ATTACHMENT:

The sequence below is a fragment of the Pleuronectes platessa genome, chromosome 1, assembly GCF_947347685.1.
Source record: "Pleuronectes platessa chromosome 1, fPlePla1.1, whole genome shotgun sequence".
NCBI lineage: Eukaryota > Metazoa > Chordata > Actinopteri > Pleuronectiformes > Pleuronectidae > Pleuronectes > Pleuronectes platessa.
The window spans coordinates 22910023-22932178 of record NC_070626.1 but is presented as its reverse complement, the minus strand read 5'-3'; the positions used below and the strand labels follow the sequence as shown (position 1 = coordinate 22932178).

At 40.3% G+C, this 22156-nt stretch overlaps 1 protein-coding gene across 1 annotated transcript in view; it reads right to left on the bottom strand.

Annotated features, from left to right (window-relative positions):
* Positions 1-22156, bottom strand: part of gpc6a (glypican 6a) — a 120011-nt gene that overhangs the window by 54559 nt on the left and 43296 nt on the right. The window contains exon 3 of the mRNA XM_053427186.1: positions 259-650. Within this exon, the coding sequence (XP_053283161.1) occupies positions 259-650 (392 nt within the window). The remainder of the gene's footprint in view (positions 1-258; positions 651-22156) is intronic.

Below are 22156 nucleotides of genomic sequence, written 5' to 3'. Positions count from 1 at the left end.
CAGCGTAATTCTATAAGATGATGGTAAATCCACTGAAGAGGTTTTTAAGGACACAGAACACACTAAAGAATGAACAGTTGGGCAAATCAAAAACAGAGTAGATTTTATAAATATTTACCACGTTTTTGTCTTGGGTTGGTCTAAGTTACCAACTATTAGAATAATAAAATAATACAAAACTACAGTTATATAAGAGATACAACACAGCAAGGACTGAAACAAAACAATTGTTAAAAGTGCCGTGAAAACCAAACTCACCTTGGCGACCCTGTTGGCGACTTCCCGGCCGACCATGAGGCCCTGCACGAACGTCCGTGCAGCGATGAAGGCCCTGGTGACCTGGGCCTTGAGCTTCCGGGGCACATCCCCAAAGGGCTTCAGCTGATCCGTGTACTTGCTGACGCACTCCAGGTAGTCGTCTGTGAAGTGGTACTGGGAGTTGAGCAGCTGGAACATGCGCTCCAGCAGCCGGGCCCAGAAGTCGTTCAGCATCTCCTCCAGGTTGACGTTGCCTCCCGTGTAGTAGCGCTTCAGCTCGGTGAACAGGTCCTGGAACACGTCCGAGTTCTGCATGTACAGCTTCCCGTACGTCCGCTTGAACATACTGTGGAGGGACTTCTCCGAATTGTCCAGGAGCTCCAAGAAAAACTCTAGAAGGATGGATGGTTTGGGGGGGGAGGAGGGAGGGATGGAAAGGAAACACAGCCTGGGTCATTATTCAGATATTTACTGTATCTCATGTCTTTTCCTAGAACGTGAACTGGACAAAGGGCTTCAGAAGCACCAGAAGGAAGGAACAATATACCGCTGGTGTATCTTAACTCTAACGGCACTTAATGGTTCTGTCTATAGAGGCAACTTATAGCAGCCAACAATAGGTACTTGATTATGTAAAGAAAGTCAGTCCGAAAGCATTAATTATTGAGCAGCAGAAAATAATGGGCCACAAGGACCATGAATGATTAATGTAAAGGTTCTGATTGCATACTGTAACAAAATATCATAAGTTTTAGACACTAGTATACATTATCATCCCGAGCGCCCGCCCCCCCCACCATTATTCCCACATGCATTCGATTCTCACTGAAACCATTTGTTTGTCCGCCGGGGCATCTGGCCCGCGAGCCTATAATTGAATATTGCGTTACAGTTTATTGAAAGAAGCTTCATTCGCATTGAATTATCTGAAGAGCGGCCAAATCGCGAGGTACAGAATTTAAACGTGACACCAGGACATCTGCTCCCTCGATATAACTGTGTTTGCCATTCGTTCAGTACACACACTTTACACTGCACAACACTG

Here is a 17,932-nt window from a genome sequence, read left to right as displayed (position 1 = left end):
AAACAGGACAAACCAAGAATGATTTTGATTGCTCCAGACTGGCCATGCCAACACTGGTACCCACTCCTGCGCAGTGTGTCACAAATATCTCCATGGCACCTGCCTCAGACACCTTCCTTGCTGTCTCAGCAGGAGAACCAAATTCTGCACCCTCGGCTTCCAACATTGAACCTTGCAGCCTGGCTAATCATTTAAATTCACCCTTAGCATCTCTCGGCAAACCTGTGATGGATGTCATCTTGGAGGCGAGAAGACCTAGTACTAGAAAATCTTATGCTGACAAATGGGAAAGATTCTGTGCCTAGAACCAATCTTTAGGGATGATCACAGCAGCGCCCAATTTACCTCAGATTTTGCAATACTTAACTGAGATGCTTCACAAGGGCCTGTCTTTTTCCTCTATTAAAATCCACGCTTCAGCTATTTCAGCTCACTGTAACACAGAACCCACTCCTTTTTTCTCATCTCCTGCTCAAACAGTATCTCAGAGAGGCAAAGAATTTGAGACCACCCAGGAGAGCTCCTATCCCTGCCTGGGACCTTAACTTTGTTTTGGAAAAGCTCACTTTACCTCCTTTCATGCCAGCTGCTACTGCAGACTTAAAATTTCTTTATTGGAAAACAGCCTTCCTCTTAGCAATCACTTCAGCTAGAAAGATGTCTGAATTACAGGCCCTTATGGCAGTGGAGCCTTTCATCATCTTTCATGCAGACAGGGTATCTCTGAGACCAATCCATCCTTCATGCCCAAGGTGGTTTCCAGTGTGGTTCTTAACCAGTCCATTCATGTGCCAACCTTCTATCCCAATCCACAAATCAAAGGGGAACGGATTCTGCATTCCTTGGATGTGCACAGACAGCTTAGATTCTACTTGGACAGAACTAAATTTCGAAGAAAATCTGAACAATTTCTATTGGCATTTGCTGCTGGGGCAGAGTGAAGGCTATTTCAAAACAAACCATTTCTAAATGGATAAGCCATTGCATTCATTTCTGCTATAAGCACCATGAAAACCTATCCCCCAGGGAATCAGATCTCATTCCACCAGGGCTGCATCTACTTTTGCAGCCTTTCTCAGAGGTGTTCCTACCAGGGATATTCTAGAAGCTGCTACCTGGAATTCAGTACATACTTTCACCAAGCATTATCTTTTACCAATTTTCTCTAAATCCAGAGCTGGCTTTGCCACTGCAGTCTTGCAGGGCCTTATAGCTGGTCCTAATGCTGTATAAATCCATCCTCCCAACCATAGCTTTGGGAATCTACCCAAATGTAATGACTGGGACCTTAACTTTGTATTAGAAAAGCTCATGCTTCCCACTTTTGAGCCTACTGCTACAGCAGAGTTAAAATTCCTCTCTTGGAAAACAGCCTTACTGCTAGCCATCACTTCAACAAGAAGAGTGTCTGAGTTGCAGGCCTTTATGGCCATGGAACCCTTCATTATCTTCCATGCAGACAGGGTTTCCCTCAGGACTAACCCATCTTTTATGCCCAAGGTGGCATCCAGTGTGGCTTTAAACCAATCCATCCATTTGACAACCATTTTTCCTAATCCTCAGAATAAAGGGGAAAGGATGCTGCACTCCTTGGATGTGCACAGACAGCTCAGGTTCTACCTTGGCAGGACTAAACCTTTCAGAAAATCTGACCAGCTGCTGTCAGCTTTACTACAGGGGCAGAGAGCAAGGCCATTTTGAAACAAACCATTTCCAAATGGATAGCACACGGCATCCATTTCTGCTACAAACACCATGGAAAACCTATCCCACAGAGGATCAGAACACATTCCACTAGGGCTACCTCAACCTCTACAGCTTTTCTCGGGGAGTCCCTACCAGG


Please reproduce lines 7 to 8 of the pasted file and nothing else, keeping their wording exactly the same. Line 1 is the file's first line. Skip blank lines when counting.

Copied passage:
* Positions 1-22156, bottom strand: part of gpc6a (glypican 6a) — a 120011-nt gene that overhangs the window by 54559 nt on the left and 43296 nt on the right. The window contains exon 3 of the mRNA XM_053427186.1: positions 259-650. Within this exon, the coding sequence (XP_053283161.1) occupies positions 259-650 (392 nt within the window). The remainder of the gene's footprint in view (positions 1-258; positions 651-22156) is intronic.

Below are 22156 nucleotides of genomic sequence, written 5' to 3'. Positions count from 1 at the left end.